I am compelled by and find respite in recording the quiet beauty in everyday objects, domestic interiors, slices of Americana, backyard views, old family photographs and industrial cityscapes. My work is a fundamental investigation of light and space and my relationship with particular objects and views to which I am viscerally connected.
I start each painting with very general shapes placed often with a palette knife, and refine until the process is complete. This usually takes at least a couple of months, depending on the size of the piece. The layering of the oil paint lends a weight and permanence to the scenes and objects, further enhancing the way in which these places are reinforced in my memory over many separate encounters.
I am especially drawn to interiors and urban landscapes that combine old and new elements in awkward or sometimes subtle, unsettling ways. The elements I return to, that draw me in, include exposed piping and brick, cabinetry with vintage fixtures, old archways and doorways, kitchen sinks and antique appliances. The combination of these older elements with contemporary items might be suggestive of a nostalgic struggle, or quiet tension, held in balance in the often overlooked, every day space.
Suzanne Elizabeth was born in Helena, Montana in 1976 and grew up in Oakland, California, and Bellingham and Tacoma, Washington.
Suzanne studied painting at the University of Puget Sound under Jim Phalen and Melissa Weinman, both established Northwest realist painters. From Jim she first learned to allow the process to take its time, to let each piece emerge at its own pace and not force it. Melissa’s technical eye and rigorous classes nurtured the discipline of seeing, recording and creating compelling compositions. She credits Johannes Vermeer and Edward Hopper as her first greatest influences.
After graduating with honors in 1998, Suzanne moved to Portland, Oregon. Over the last 16 years, she has shown her work in numerous cafes, restaurants and galleries in Portland, including Multnomah Arts Center, Beam and Anchor, Coffeehouse Northwest, Extracto, Accanto, Bakery Bar, Cafe Mingo, L’Astra, Night Light, People’s Art of Portland, the B&O building, Piper Cafe, and the Red E. She also hosted art shows in 2005 and 2006 in her loft overlooking SE and SW Portland, the place where her passion for painting urban landscapes was born. The inspiring view that presented itself to her daily through the arched windows beckoned her to paint it over and over again. And the inside of the loft inspired its own series of interiors.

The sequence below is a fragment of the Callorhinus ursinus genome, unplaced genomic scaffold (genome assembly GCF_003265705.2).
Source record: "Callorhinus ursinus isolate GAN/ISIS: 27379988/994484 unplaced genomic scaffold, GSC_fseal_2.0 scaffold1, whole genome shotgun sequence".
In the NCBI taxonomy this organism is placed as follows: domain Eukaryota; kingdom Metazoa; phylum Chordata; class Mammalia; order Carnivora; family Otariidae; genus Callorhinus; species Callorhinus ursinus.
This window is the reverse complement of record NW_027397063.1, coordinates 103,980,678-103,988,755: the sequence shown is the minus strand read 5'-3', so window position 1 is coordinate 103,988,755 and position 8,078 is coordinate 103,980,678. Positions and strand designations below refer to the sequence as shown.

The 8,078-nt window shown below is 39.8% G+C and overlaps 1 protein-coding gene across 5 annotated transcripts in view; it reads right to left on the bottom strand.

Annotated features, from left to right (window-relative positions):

She has created an avid following in the Portland area painting the tranquil scenes of everyday places and objects: a room with a table and chair, the basement containing seldom-used furniture, blankets and keepsakes, the view from a high windowed loft overlooking the city, all bathed in the filtered light of a cloudy day. The light in much of her work speaks specifically of the Northwest with its diffusion in a soft pallet and oblique sun angles that cast little shadow.
Her work has been dubbed “domestic realism,” as it recalls the quiet, slow lives of familiar things in the places in which she has lived and worked. She paints familiar things that anyone would recognize from his or her own life, made specific by the detail with which she lovingly renders each corner and contour. Her locations are intensely specific to her place, yet her subjects are so familiar they could be almost anywhere. A Portlander would surely recognize the ubiquity of retrofitted war era architecture, yet almost anyone couldn’t help feeling wistfully nostalgic at the placement of a butter dish or midcentury printed glassware.
As part of her fascination with the familiar, her eyes and brush have increasingly focused on the urban landscape that surrounds her: the view from her window, the street corner on her bike ride to work, a scene from the MAX. Her current work increasingly captures the urban environment of Portland in an intimate portrait of daily scenes and sites that are often overlooked yet represent the uniqueness of what living here is like.
A large canvas can take months to complete. In order not to tire of staring at one image, she works on multiple pieces at once. In recent years, she has begun to accept commissions. The last was completed this year: a six by four foot urban landscape for the new Marriott Residence Inn in Portland’s Pearl District. Her newest body of work is based primarily on memories and pictures from a trip to Italy in 2013.